Has someone else come to anoint the body?

Has Joseph returned to his tomb to ensure that all is well, given that everything happened so quickly Friday evening?

The women came to the tomb prepared to deal with a dead body. I think we can be sure that an empty tomb was not even on their radar.

Entering the tomb, a young man dressed in white frightens them. The tomb was not empty, but the one they expected to see was not there.

“Don’t be afraid,” the young man says to them,…

Translation: Don’t freak out! Take a deep breath. Everything is going to be okay.

“You are looking for Jesus the Nazarene…

Translation: Yes, they were in the right tomb.

… who was crucified…

Translation: Yes, he really was dead.

…He has risen…

Translation: Here’s the breaking news—HE IS NO LONGER DEAD! Yes, that is correct.

…He is not here…

Translation: As you can plainly see.

… See the place where they laid him…

Translation: Yes, he’s definitely not there.

…But go, tell his disciples and Peter that Jesus is going ahead of you into Galilee…

Translation: That’s right, there will be no burial preparations here today. Instead, you will be the first to proclaim this news about Jesus. Get movin’!

…There you will see him…

Translation: He is not here. Go to where he is. When you get there, you will see him. And when you do, your life will never be the same again.

The Bible does not offer a neatly folded map or “a perfect plan for your life” or a bottle-fed blueprint for living. The good news was not a new set of laws or a new set of ethical injunctions or a new and better seven-point PLAN.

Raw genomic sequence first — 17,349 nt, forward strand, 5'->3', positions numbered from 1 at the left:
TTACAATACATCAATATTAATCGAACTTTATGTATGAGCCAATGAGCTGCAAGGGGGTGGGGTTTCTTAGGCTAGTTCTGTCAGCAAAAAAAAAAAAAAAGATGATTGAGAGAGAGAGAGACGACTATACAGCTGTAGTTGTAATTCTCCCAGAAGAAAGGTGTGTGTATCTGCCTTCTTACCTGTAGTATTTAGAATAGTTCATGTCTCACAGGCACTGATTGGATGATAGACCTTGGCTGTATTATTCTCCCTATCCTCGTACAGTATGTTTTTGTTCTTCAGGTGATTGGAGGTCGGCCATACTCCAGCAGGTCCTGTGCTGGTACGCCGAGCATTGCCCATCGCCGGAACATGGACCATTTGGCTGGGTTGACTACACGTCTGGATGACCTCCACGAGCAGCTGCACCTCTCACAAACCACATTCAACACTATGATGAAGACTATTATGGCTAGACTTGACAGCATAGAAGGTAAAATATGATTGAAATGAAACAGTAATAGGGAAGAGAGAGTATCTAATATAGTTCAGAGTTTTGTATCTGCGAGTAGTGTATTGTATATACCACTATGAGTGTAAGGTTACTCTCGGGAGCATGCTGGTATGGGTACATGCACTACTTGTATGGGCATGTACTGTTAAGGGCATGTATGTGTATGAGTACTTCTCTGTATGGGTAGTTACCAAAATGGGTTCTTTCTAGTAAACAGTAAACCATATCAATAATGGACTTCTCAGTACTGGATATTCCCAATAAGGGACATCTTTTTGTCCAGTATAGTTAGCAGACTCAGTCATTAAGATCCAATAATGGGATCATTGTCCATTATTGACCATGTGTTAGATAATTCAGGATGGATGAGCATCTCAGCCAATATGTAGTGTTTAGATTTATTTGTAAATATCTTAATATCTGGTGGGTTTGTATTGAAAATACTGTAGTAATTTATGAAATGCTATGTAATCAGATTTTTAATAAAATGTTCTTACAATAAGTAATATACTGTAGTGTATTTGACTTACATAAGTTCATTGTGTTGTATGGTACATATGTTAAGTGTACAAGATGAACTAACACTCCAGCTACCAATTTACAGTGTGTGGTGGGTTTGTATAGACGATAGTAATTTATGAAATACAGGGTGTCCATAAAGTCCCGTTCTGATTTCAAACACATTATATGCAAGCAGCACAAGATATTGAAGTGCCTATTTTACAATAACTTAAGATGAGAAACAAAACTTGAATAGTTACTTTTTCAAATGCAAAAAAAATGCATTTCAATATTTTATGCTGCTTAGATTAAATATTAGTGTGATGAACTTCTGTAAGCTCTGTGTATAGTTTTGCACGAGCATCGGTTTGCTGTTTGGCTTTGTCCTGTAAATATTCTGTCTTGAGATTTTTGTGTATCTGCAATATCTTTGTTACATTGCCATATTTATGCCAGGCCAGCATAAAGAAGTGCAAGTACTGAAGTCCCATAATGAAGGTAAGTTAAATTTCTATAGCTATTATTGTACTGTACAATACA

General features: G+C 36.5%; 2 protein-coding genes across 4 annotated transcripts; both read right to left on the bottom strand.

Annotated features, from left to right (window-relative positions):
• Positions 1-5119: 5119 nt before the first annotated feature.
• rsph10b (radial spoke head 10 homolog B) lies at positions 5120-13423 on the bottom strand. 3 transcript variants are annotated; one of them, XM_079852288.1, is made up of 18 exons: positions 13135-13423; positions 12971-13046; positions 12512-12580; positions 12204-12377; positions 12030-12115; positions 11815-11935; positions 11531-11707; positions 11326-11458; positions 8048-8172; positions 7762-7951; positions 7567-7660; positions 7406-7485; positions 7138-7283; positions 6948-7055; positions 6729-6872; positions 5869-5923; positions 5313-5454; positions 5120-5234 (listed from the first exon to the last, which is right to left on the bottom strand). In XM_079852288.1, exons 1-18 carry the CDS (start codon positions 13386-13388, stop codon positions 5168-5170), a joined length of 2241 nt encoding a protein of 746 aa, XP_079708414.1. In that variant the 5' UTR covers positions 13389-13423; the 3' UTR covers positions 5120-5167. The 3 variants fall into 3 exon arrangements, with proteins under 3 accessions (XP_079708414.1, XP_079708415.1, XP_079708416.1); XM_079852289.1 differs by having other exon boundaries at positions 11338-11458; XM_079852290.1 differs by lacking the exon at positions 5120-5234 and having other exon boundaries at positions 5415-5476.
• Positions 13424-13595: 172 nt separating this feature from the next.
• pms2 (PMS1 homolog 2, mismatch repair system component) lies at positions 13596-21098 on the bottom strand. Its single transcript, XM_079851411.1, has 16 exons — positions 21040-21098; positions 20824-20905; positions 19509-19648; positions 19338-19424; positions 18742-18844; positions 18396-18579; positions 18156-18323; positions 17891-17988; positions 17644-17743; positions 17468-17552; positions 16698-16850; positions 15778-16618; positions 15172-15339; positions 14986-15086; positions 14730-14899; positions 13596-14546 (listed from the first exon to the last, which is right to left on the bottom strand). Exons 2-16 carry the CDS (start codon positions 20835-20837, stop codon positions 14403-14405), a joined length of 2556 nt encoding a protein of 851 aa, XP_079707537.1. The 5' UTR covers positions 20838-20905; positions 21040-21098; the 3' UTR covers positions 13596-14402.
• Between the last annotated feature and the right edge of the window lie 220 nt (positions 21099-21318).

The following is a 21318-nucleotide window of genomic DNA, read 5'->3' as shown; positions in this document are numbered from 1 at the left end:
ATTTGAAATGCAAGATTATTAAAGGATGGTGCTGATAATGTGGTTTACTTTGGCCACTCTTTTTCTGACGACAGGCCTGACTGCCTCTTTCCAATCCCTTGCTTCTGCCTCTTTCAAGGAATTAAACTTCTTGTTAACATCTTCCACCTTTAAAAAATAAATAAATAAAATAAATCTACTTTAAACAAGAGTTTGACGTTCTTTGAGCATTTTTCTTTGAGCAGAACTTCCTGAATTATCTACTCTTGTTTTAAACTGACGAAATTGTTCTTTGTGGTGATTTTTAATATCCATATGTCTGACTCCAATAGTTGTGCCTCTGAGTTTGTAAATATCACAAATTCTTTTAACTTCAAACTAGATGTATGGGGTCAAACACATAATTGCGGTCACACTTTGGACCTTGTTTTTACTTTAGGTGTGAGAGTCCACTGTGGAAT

The good news was the story of a victory that had already been won by the person of Jesus the Christ. The good news is glad tidings of a beautiful new relationship between humans and the divine: God so loved the world… Christ so redeemed the world…The Holy Spirit so pervades the world…That a new world is coming. That’s the GOOD NEWS!

Leonard Sweet, “So Beautiful” (Kindle 2243)

Peter would become a key figure as the story moves forward from here. By way of the young man’s message to the women, Peter and the other failed disciples are welcomed back into a shalom-based relationship with Jesus. They are invited to rejoin him in his mission.

Judas is left out, for obvious reasons, but I can’t help but wonder what a reunion of Judas and Jesus might have looked like had Judas not ended his life. Can you imagine what that scene would have looked like?

I think it would have been epic.

I hope you have enjoyed the excerpt from Mark's Unfinished Story.

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Three Amazing Truths
Each year at Easter, if we can see past the distractions of the thawing of winter, spring fever, Easter eggs (and the bunnies who lay them?), and all the busy-ness of the season, there are three simple truths we must never ignore or forget.